Atlas Bistro

Nikki BuchananOctober 2019
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Veal cheek “saltimbocca”; Photography by Blake Bonillas
Veal cheek “saltimbocca”; Photography by Blake Bonillas

Michelin, Shmichelin. Chef Cory Oppold creates modernist, multi-course wonderment at the storied Scottsdale BYOB – even if the world at large doesn’t know it.

Tejal Rao, the California restaurant critic for The New York Times, recently reviewed three extravagantly expensive Michelin three-star restaurants in Napa – including Thomas Keller’s hitherto Teflon-coated French Laundry – and maintained that they were uniformly “delicious and dull,” a sideswipe that struck me as brave, bratty, possibly astute and decidedly First World-y. I read it the day before my final visit to Atlas Bistro, the South Scottsdale BYOB operated by Todd Sawyer, who has quietly catered to foodies and wine wonks for nearly two decades, and I was struck by how far from the effete elitism of the Northern California dining scene this modest hideaway seems to be.

Unassumingly tucked inside the AZ Wine Company bottle shop, Atlas plays in the same modernist, multi-course sandbox as French Laundry and those other Michelin-starred budget-busters, but I can’t imagine any self-respecting critic deeming it disappointing or boring on any level. I’m thrilled that $65 per person – plus a $15 corkage fee – buys an ingenious prix fixe dinner in a city Michelin has never deigned to visit. Executive chef Cory Oppold is the man who makes it happen, and I love his style, which seamlessly melds classicism with New American swagger.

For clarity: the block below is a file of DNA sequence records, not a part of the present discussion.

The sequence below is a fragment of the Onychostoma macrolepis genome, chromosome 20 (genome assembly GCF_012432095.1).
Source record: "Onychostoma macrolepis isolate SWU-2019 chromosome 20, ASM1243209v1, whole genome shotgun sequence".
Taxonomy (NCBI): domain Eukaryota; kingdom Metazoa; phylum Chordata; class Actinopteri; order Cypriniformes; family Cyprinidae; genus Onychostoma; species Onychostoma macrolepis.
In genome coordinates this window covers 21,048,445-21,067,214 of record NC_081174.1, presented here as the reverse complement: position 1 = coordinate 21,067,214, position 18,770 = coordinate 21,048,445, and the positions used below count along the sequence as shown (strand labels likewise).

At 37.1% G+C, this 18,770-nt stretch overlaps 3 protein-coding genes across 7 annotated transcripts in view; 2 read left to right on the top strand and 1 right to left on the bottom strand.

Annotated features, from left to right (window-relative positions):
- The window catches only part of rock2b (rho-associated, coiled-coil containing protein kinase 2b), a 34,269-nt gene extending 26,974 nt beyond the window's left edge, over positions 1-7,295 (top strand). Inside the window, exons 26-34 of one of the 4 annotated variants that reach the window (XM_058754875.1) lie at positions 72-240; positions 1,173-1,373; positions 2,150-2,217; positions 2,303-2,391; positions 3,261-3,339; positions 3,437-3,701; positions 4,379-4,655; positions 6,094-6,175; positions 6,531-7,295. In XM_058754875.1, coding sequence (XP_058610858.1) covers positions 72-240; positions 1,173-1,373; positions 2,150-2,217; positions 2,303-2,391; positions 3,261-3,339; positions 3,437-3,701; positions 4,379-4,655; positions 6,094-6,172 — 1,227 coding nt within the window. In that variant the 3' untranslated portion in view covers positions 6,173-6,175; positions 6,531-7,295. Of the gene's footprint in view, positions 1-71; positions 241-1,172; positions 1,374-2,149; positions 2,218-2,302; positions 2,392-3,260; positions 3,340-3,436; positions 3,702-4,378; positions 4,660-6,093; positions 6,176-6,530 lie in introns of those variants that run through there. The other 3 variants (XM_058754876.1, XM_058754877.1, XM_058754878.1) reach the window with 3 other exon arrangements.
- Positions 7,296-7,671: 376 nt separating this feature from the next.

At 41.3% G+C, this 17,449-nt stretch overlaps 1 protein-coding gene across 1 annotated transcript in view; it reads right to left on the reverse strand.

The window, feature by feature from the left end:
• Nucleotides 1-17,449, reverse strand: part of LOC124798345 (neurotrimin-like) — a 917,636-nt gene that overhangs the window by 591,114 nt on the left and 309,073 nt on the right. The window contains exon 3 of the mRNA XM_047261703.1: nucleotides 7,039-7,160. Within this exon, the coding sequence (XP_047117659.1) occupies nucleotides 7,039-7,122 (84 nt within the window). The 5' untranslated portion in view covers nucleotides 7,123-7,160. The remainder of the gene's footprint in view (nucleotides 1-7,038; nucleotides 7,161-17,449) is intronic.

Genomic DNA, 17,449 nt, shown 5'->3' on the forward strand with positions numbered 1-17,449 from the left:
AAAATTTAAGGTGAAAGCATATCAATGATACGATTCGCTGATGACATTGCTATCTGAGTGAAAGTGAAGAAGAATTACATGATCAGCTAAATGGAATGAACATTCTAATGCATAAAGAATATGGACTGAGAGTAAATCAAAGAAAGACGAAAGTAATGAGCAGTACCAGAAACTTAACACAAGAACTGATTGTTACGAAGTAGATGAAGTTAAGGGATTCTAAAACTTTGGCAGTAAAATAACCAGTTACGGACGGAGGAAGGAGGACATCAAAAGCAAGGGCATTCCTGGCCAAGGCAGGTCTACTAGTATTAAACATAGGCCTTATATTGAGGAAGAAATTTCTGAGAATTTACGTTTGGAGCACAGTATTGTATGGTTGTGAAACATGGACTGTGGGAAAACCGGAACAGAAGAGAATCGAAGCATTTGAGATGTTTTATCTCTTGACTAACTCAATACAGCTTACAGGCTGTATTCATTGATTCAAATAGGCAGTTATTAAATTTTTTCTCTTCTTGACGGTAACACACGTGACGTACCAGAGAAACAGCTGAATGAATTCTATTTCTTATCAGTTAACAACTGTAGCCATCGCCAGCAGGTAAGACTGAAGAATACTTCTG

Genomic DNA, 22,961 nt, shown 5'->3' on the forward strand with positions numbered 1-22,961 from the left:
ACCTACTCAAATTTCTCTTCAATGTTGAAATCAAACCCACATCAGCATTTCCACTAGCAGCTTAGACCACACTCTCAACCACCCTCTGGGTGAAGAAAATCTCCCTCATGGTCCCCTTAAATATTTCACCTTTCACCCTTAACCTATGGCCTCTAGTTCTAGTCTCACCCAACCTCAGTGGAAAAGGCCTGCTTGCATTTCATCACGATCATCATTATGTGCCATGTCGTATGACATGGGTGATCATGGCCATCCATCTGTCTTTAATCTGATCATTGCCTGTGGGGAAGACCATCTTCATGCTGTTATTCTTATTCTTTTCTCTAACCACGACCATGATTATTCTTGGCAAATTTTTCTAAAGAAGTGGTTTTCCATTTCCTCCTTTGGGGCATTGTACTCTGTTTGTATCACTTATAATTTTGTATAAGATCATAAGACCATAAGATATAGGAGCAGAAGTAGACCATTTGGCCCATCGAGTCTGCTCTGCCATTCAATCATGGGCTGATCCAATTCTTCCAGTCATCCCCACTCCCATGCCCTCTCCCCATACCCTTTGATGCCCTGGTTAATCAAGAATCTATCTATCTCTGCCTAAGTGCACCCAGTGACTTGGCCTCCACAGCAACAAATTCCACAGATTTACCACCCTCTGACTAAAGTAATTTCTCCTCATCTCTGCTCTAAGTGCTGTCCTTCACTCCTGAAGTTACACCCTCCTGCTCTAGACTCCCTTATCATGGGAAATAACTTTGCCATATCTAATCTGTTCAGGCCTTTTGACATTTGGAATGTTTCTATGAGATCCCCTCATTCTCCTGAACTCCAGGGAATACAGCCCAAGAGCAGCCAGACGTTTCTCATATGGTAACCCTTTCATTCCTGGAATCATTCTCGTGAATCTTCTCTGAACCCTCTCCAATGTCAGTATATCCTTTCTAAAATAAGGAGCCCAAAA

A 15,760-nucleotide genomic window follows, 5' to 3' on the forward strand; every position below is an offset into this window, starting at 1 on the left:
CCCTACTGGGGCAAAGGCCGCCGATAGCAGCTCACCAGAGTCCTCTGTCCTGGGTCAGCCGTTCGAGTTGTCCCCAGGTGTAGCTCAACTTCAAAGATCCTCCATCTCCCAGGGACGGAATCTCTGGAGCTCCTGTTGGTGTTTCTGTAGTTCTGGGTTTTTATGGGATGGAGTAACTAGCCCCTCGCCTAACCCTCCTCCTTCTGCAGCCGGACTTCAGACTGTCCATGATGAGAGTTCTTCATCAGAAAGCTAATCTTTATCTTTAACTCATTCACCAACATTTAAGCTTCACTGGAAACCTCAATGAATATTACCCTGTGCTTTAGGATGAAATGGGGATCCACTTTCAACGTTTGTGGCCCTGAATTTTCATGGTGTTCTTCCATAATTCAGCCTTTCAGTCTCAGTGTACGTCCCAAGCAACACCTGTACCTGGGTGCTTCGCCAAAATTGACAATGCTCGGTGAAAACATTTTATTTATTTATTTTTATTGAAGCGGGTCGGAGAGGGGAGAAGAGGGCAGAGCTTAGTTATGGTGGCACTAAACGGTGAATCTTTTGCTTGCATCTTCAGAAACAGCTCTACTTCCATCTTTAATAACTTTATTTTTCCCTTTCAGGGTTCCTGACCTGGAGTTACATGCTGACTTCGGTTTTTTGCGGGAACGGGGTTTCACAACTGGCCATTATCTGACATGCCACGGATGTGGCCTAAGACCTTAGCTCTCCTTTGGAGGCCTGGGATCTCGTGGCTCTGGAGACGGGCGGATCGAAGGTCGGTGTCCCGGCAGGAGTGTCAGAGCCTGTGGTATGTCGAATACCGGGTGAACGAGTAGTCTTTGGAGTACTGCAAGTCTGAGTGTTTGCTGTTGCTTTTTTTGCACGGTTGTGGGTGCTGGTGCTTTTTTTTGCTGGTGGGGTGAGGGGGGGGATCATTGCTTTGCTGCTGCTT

Oppold, whose CV includes both illustrious local resorts (Different Pointe of View, L’Auberge de Sedona) and celebrated indie restaurants (Binkley’s, Tarbell’s), has headed the kitchen at Atlas for five years now, a long run for a restaurant that has typically served as a launching pad for talented up-and-comers. (Cullen Campbell of the late Crudo and Keenan Bosworth of the also-late Pig & Pickle worked here.) Although he amassed a trove of favorable written and word-of-mouth reviews, Oppold never tasted celebrity until this past May, when he won the “Eat Your Vegetables” episode of Chopped and received $10,000. In any case, his virtuoso knack for detail and staging becomes evident before the first course ever hits the table.

Duck leg confit with roasted grapes; Photo by Blake Bonillas
Duck leg confit with roasted grapes; Photo by Blake Bonillas

The meal begins with an amuse-bouche: on one visit, bits of trumpet mushroom in ruddy miso broth, fragrant with dashi; on another, a crudo of pale pink hiramasa kingfish, set in a pool of cucumber-horseradish emulsion. Both were excellent, portending good things to come.

A clever first course of brined beets – cut into short planks and stacked like a tiny Lincoln Logs hut – is an entirely fresh take on the done-to-death beet salad. Actually, it’s more like a borscht on stilts. Inside the hut, you find a dollop of sour cream; around its edges, creamy orbs of mustard-spiked custard and dill fronds; and across the top, dewy cups of pickled pearl onions and caraway seed crackers, cut in strips and reddened with dehydrated beet powder.

I’m equally happy with the foie gras tart, essentially a velvet-textured torchon served as a skinny pie slice alongside an amber glob of sweet-tart raisin verjus. Shaved celery, candied walnuts and tiny, rounded chunks of sugar-glazed green apple complete the Waldorf salad conceit – albeit far more lusciously than that after-church Sunday standby.